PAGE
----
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P. Leading the Roof / Sail Panel Seam

posted Sep 29, 2015, 10:50 AM by Dane Belden   [ updated Aug 20, 2016, 10:14 AM ]
The joint between the roof and sail panel is a seam that sees quite a bit of stress and the factory used lead to fill the valley as it provided a flexible filler while also adhering very well to the steel panels.  With the paint cleaned off this area, it is hard to tell just where the lead begins and the steel ends.  When you look at it from different angles you can see it rather easily.  Before the quarter panel was cut off, the lead needed to be removed because the cut line was going to be near the factory welds of the quarter panel to the B-pillar structure.  To remove the lead you simply use a propane torch and a wire brush.  It comes out without much effort, but be careful not to overheat the steel as it can warp the panel.  Once you get the majority of the lead out you can then go over the entire area with a wire wheel to clean it good.
Dane Belden, Belden Speed
Dane Belden, Belden Speed
The old quarter panel was cut off just below the roof edge and the new quarter was butt welded to the part that remained of the original quarter panel.
Dane Belden, Belden Speed
The area was then wire wheeled and scuffed with 80 grit to provide a clean surface for the tinning compound.  The area needs to be completely free of organic material, so take plenty of time in this process.
Dane Belden, Belden Speed
You then need to tin the area that you plan to lead, here you want to put tinning compound on an area that will exceed the area that you plan to lead.  With you torch heat up the tinning compound until it melts and turns shiny.  Then wipe the area with a clean rag (cotton) so that it is shiny.  You will want to remove the brown material that is developed in the tinning compound while it is molten.  Once tinned, use 70%-30% solder (from Johnson Manufacturing) to fill the seams.  You first apply it to the panel - mound it up and once it has solidified come back and reheat to paddle it in.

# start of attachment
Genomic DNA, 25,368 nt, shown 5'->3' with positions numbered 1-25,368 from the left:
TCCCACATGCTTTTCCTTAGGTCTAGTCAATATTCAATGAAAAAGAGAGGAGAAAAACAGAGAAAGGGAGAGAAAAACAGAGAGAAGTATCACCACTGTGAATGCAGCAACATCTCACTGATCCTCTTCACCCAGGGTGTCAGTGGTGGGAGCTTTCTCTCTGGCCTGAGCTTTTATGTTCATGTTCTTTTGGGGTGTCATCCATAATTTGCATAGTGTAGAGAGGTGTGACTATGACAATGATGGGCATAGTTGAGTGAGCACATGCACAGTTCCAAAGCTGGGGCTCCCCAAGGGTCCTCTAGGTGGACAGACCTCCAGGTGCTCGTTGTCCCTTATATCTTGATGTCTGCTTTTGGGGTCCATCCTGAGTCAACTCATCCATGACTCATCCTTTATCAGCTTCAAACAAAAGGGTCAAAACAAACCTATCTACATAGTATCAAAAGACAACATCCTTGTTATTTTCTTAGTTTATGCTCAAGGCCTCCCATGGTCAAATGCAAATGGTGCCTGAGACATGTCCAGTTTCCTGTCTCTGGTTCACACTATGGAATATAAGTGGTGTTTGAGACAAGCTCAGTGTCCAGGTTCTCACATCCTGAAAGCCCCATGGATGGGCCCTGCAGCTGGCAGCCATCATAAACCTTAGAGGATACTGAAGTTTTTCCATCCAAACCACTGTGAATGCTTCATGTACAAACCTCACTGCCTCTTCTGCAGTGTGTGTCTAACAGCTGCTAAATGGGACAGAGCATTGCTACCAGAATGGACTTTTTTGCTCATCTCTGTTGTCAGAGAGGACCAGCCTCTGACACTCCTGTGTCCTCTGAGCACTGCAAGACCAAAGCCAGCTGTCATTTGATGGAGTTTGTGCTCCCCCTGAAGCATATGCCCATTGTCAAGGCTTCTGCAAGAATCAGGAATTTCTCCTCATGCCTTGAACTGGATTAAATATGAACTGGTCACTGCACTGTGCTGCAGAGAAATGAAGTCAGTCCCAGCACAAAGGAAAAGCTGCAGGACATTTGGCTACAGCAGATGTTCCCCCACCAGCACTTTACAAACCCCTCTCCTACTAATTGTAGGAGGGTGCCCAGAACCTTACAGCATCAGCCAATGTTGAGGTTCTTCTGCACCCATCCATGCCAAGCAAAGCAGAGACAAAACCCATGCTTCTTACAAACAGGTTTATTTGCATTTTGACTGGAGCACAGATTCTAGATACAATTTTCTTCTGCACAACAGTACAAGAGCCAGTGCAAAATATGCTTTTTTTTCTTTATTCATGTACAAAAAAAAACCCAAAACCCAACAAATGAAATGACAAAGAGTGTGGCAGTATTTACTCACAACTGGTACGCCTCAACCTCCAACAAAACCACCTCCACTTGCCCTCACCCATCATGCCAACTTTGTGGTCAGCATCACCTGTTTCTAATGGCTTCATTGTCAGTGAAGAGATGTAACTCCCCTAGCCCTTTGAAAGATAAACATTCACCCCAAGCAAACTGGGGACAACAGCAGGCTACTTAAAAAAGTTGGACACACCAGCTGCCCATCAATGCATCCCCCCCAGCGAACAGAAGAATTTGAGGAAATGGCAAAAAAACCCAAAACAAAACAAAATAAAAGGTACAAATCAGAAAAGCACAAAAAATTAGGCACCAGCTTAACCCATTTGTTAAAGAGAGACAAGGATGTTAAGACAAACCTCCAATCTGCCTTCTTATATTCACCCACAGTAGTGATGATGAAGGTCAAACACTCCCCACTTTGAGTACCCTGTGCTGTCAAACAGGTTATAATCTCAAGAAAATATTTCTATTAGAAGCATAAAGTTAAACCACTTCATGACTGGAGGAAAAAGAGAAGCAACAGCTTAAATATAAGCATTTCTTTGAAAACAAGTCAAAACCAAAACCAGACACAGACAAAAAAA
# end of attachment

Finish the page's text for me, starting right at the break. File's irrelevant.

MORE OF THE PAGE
Dane Belden, Belden SpeedDane Belden, Belden SpeedDane Belden, Belden Speed
Next step is to use a body file to level the lead and then skim with filler if needed.  Beware of lead dust when you are sanding and filing - it is very dangerous and will harm you.  Always were the proper respirator and have good air flow at all times with working the leaded area.

Here are the seams after filing the lead and etch priming.  Next step in media blasting the truck and various parts and prime with 2K primer and then doing the finishing bodywork and blocking can begin!
Dane Belden, Belden SpeedDane Belden, Belden Speed
And here are the sail panel areas after paint, cut and buff

Dane Belden, Belden Speed & Engineering, Belden SpeedDane Belden, Belden Speed & Engineering, Belden Speed, El Camino SS, Sail Panel